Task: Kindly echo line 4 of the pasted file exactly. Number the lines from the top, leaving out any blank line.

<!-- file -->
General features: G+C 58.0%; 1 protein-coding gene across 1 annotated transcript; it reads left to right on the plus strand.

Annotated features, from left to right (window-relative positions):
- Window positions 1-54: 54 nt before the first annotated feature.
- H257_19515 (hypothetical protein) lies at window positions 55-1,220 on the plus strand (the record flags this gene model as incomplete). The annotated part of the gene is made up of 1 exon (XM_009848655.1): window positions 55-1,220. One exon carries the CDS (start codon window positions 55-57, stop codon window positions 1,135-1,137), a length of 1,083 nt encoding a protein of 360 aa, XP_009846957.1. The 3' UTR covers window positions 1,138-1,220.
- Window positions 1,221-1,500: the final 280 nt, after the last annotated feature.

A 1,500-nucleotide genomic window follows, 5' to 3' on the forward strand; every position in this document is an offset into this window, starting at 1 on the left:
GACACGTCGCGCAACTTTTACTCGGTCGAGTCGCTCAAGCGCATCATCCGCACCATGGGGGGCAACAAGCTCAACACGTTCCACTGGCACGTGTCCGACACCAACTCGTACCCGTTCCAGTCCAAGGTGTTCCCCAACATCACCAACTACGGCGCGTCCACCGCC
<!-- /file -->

- H257_19515 (hypothetical protein) lies at window positions 55-1,220 on the plus strand (the record flags this gene model as incomplete). The annotated part of the gene is made up of 1 exon (XM_009848655.1): window positions 55-1,220. One exon carries the CDS (start codon window positions 55-57, stop codon window positions 1,135-1,137), a length of 1,083 nt encoding a protein of 360 aa, XP_009846957.1. The 3' UTR covers window positions 1,138-1,220.